Tom was appointed Professor of Holocaust Studies at Winchester in 2012. He joined Northumbria as Professor of History in 2013.
Tom studied at the Universities of York, Durham and Southampton. After completing a PhD he was appointed as Lecturer in Modern History at the University of Winchester in 2002. At Winchester he served as Head of Research in the Faculty of Humanities and Social Sciences (2009-2013) and was a Mid-Career Fellow of the British Academy 2011-12. He was appointed Professor of Holocaust Studies at Winchester in 2012. He joined Northumbria as Professor of History in 2013.
0191 227 4515
PhD, University of Southampton, 2001 MA, University of Durham, 1998 BA, University of York, 1996
Research Themes and Scholarly Interests
Tom’s research interests are in the broad areas of Holocaust and genocide studies, and particularly the way in which those events have been understood both by historians and in wider society. He is increasingly interested in the role of genocide in the British world, and has recently finished a study of the history and memory of genocide in Tasmania which will be published as The Last Man: a British Genocide in Tasmania in 2014. He is now working on a more general study of Britain and genocide.
Tom has published two books concerned with the history of the Holocaust, The Church of England and the Holocaust and then his history of Holocaust historiography which was published as Debates on the Holocaust in 2010. He is also joint editor of the interdisciplinary journal Holocaust Studies: A Journal of Culture and History and has published 3 edited collections including The Memory of the Holocaust in Australia and God and War.
Tom teaches in the broad areas of Holocaust and genocide studies. He also has an interest in historical controversies and the relationship between history and memory. Tom is currently supervising students working on a range of topics concerning the Holocaust and its representation. These include English Catholic responses to the Holocaust, a history of Holocaust denial and a study of Holocaust education. He is happy to supervise projects relating to any aspect of his research from Holocaust and genocide studies to modern religious history.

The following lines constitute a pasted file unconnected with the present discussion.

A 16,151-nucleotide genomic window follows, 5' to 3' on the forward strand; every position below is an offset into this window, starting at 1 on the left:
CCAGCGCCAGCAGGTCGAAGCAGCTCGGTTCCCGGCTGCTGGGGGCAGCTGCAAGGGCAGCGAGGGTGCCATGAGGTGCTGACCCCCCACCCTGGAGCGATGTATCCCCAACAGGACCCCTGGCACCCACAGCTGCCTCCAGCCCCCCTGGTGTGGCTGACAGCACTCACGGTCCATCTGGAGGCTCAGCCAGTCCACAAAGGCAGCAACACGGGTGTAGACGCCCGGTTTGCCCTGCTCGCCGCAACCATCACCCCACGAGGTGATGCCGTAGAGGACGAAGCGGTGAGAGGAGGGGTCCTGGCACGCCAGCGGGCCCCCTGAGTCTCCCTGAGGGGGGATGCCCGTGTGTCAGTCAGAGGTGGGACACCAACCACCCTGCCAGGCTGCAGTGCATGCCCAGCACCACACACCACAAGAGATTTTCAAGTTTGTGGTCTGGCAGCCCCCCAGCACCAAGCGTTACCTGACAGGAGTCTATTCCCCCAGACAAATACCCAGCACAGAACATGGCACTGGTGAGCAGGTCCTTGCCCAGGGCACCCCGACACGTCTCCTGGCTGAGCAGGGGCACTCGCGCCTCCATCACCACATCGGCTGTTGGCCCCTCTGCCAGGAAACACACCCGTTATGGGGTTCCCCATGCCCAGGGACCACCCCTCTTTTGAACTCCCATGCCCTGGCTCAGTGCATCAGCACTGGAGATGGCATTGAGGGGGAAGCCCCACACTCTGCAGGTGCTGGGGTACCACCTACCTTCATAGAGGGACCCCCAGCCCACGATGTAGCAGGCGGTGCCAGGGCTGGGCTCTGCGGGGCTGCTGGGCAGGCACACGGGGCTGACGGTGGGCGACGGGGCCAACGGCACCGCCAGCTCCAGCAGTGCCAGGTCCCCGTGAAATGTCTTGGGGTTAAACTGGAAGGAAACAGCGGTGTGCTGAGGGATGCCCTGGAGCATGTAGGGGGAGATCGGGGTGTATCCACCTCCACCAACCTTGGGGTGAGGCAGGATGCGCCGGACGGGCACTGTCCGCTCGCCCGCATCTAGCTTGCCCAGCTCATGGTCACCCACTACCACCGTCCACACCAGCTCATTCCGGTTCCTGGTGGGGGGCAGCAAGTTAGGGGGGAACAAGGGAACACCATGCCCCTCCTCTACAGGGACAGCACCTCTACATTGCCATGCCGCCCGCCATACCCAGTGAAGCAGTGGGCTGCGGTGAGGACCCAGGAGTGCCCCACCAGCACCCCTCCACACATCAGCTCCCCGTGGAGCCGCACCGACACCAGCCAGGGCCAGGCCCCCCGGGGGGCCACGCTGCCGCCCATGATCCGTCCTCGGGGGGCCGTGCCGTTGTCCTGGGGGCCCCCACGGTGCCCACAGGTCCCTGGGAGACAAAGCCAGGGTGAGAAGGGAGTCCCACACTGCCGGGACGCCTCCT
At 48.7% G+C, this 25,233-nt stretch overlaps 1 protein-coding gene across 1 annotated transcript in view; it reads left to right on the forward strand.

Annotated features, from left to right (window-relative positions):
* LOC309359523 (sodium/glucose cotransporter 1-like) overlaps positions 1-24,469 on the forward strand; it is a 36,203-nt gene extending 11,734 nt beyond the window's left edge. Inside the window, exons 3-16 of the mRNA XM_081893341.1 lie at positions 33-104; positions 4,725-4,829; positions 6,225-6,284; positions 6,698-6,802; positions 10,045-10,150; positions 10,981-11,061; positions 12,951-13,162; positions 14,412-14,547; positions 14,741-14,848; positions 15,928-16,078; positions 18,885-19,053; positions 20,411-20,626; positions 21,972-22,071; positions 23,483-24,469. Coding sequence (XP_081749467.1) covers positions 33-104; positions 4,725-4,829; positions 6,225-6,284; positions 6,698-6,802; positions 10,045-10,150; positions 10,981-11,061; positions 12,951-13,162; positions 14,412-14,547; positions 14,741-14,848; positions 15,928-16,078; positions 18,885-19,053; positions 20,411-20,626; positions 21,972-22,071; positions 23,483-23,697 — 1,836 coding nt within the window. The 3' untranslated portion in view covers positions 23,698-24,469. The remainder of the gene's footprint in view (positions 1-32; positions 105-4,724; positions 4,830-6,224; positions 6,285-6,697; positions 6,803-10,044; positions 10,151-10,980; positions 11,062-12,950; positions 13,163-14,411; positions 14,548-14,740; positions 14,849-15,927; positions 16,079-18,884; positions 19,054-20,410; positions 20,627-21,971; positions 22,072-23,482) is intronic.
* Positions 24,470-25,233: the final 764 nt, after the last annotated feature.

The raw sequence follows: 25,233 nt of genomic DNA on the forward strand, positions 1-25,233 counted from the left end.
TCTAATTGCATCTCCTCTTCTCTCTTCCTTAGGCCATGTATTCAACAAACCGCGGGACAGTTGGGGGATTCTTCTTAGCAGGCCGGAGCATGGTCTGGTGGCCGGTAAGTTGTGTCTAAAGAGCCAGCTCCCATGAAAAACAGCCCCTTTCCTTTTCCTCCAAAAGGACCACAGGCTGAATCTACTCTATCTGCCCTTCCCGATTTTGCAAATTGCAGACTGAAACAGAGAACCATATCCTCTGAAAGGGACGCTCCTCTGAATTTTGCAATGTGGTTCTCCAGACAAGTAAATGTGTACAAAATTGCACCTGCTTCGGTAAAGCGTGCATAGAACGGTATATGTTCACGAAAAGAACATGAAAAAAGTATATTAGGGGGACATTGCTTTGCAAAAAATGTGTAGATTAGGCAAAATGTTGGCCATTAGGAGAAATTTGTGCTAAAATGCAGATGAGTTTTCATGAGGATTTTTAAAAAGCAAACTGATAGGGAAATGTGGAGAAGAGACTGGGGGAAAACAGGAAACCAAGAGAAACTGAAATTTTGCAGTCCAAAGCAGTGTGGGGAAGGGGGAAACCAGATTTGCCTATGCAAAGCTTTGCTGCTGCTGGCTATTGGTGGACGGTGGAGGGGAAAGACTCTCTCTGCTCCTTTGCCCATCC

- Convenor of Northumbria University British and Irish Worlds Research Group
- Member of Northumbria University Histories of Activism Research Group
- Tom is Honorary Fellow of the Parkes Institute for the Study of Jewish / non-Jewish Relations at the University of Southampton and is a Fellow of the Royal Historical Society
2011: British Academy Mid-Career Fellowship for ‘The Last Man: Britain and Genocide in Tasmania, a study in history and memory’
2010: AHRC Collaborative Doctoral Awards Scheme, ‘Holocaust Education in British Society and Culture’, in partnership with the Holocaust Educational Trust
2005: AHRC Matched leave grant for ‘The Church of England and the Holocaust’
The Last Man: a British Genocide in Tasmania (IB Tauris, 2014)
(ed with Stephen Parker), God and War: The Church of England and Armed Conflict in the Twentieth Century (Ashgate, 2012)
(ed with Thomas Kühne), The Holocaust and Local History (Vallentine Mitchell, 2011)
Debates on the Holocaust (Manchester University Press, 2010)
(ed with James Jordan) The Memory of the Holocaust in Australia (Vallentine Mitchell, 2008)
The Church of England and the Holocaust: Christianity, Memory and Nazism (Boydell and Brewer, 2006)
‘The Holocaust and Colonial Genocide at the Imperial War Museum’, Caroline Sharples and Olaf Jensen (ed), Britain and the Holocaust (Palgrave Macmillan, 2013)
‘We Remember? The Catholic Church and the Holocaust in the Twenty-First Century’,Religion Compass (Vol. 5, No. 11, 2011).
‘Christianity, the Churches and Anti-Fascism’ in Andrez Olechnowicz (ed.), Varieties of Anti-Fascism (Palgrave Macmillan, 2010)
‘Bishop Bell and the Trial of German War Criminals: a Moral History’, Kirchliche Zeitgeschichte ( Vol. 21, No. 2, 2008).
‘The Free-Masonry of Sorrow? English National Identities and the Memorialisation of the Great War in Britain, 1919-31’, History and Memory (Vol. 20, No. 1, 2008).
‘Reconstructing Christendom: Survivors of the Shoah and Religious Rhetoric in Post-War Britain’, Johannes Dieter-Steinert, Beyond the Camps and Forced Labour (Vecolo Serlag, 2008)
‘The Church of England and the German Past, Present and Future’, Gavin Schaffer & Monica Riera (ed.) Europe Re-Written (Palgrave Macmillan, 2007)
‘Shaping the Holocaust: Understanding the European Jewish Tragedy in Christian Discourse, 1945-2005’, Holocaust and Genocide Studies (Vol. 21, No. 3, 2007).
‘The Myth of the European Civil War’, in Richard Littlejohns (ed), The Myth of Europe(Rodopi, 2007).
‘New (and Old) Perspectives on the Catholic Church and the Holocaust’, Holocaust Studies: a Journal of Culture and History (Vol. 11, No. 3, 2005)
‘Constructing a Christian History of Nazism 1945-49: Anglicanism and the Memory of the Holocaust’, History and Memory ( Vol. 16, No. 1, 2004)
‘Ideology in a Museum of Memory’, Totalitarian Movements and Political Religions (Vol. 4, No. 2, 2003)
‘The Anglican Understanding of Nazism: Placing the Church of England’s Response to the Holocaust in Context’, Twentieth Century British History, Vol. 14, No. 2, 2003.
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